One year after suspension of Kurdish oil exports

Oil Ministry says it is not responsible for ongoing pause in Kurdistan oil exports

NEWSROOM— Iraq’s federal Oil Ministry has strongly criticized the Association of the Petroleum Industry of Kurdistan (APIKUR) for its assertion that the federal government is to blame for the ongoing suspension of international oil exports from the Kurdistan Region. The Ministry labeled the APIKUR allegations as a “blatant interference in Iraq’s sovereign and internal affairs.”

APIKUR released its statement on March 24, marking the one-year anniversary of the cessation of Kurdistan’s international oil exports following a ruling from the Paris-based International Chamber of Commerce’s International Court of Arbitration (ICA). APIKUR claimed that Iraq had suffered losses totaling approximately $11 billion due to the export halt.

Initially, Iraqi authorities attributed the ongoing pause in Kurdish oil exports to technical issues with Turkish pipelines. However, Turkey has claimed readiness to transport Kurdish oil since last October.

Despite neighboring Turkey’s agreement to resume the flow of Kurdish oil, Iraq has shown reluctance to facilitate exports.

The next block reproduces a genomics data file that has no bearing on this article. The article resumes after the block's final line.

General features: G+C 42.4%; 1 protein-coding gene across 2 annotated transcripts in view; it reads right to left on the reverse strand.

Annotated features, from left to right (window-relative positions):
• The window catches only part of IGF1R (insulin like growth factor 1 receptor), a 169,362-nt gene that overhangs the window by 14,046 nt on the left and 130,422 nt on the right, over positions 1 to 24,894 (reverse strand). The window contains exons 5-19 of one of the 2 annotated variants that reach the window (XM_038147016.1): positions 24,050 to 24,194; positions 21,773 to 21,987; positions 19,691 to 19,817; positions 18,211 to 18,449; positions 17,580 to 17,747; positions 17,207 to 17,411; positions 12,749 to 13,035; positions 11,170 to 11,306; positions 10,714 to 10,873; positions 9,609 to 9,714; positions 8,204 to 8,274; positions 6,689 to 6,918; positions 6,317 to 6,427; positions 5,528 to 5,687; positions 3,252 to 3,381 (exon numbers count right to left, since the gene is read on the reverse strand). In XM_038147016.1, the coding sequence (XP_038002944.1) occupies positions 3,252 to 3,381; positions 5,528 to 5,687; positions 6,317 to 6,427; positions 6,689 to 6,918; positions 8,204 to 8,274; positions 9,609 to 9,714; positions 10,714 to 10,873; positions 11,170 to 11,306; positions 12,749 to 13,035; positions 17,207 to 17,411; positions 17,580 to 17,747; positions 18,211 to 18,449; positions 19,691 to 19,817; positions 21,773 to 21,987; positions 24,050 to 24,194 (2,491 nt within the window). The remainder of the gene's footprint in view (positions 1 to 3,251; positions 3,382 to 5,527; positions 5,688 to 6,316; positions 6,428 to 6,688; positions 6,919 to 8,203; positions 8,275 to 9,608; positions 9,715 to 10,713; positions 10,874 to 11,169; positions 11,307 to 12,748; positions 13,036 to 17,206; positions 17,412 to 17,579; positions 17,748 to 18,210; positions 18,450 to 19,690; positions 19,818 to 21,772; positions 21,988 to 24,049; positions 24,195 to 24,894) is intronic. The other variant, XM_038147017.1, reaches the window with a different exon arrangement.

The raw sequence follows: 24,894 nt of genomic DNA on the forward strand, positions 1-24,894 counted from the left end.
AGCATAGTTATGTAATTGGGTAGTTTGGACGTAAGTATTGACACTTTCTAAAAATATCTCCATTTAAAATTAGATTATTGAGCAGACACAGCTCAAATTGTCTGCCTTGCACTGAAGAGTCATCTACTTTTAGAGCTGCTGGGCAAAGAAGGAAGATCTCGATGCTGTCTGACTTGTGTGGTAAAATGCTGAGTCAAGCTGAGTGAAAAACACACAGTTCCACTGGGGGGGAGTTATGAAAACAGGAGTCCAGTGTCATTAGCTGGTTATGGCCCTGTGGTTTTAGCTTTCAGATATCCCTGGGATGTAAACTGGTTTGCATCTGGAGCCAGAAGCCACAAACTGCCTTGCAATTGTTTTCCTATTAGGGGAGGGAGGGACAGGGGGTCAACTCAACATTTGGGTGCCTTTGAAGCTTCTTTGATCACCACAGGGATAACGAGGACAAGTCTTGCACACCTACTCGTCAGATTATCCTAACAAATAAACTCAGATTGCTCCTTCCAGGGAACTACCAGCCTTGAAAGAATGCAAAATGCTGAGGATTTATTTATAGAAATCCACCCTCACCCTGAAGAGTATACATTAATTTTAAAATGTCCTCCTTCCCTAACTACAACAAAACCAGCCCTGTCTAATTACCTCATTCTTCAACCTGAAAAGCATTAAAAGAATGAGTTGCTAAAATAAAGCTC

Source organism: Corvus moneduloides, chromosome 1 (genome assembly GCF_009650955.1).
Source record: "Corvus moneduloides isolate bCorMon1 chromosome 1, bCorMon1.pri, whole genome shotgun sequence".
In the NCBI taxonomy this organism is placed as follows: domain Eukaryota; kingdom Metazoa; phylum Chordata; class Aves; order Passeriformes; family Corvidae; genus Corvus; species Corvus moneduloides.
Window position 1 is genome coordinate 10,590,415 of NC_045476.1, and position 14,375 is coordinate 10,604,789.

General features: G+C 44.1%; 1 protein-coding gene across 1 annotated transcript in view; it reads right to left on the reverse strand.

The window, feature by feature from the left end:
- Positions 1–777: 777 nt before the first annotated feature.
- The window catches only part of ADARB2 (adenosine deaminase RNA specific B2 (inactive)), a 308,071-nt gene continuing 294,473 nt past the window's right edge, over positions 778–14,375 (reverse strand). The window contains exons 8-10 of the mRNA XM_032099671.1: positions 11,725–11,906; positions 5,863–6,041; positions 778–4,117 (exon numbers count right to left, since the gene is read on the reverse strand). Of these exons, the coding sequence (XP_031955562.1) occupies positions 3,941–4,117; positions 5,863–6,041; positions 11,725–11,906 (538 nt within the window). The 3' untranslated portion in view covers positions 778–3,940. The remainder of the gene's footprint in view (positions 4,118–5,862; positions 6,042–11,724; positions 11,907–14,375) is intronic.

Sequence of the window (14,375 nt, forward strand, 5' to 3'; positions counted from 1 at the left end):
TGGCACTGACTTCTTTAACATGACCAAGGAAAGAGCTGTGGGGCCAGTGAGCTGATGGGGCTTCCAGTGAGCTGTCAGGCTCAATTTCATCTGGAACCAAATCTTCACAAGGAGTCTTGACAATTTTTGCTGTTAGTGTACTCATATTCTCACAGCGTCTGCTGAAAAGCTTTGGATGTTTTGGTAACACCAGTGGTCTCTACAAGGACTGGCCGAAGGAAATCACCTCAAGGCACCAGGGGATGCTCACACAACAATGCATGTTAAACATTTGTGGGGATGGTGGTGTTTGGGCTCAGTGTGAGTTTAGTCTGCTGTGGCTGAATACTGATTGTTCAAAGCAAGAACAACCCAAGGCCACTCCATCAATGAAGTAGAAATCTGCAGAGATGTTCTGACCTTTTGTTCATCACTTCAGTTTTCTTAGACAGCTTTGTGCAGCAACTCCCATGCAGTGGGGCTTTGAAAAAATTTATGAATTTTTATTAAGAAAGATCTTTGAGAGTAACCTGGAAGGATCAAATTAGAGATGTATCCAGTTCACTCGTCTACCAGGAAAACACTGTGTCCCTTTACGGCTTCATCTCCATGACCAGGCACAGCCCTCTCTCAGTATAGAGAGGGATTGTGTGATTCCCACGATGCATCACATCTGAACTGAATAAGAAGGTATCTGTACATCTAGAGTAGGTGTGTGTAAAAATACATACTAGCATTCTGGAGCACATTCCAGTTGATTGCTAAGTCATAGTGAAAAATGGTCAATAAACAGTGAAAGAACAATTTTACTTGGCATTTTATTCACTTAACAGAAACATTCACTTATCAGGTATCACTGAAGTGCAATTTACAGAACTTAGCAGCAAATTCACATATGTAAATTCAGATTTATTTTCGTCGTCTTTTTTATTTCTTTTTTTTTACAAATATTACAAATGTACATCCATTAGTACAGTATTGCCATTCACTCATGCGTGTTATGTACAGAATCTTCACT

The Iraqi government has insisted on renegotiating the terms of the Kurdistan Region’s contracts with foreign oil companies, including production fees. The Oil Ministry’s statement highlighted concerns regarding the lack of transparency surrounding contracts signed by the Kurdistan Regional Government (KRG). Despite requests for copies of these contracts, the KRG has not complied, per Iraqi authorities.

The Ministry further asserted that the federal government was adversely affected by the suspension of exports. The ICA ruling held Turkey accountable for around $1.5 billion in fines to Iraq for permitting Kurdish oil exports through its territory, which was deemed unconstitutional.

Reuters reported on Sunday that there has been no progress in the efforts to resume the Kurdistan’s oil exports.

Kurdistan commenced oil exports in modest quantities as early as 2006, with significant expansion occurring around 2013 following the completion of a pipeline for oil exports via Turkey. At its height, Kurdistan exported as much as 700,000 barrels of oil per day when the KRG controlled neighboring oil fields in Kirkuk province. Prior to the ICA’s ruling in March of the previous year, Kurdistan exported approximately 400,000 barrels of oil.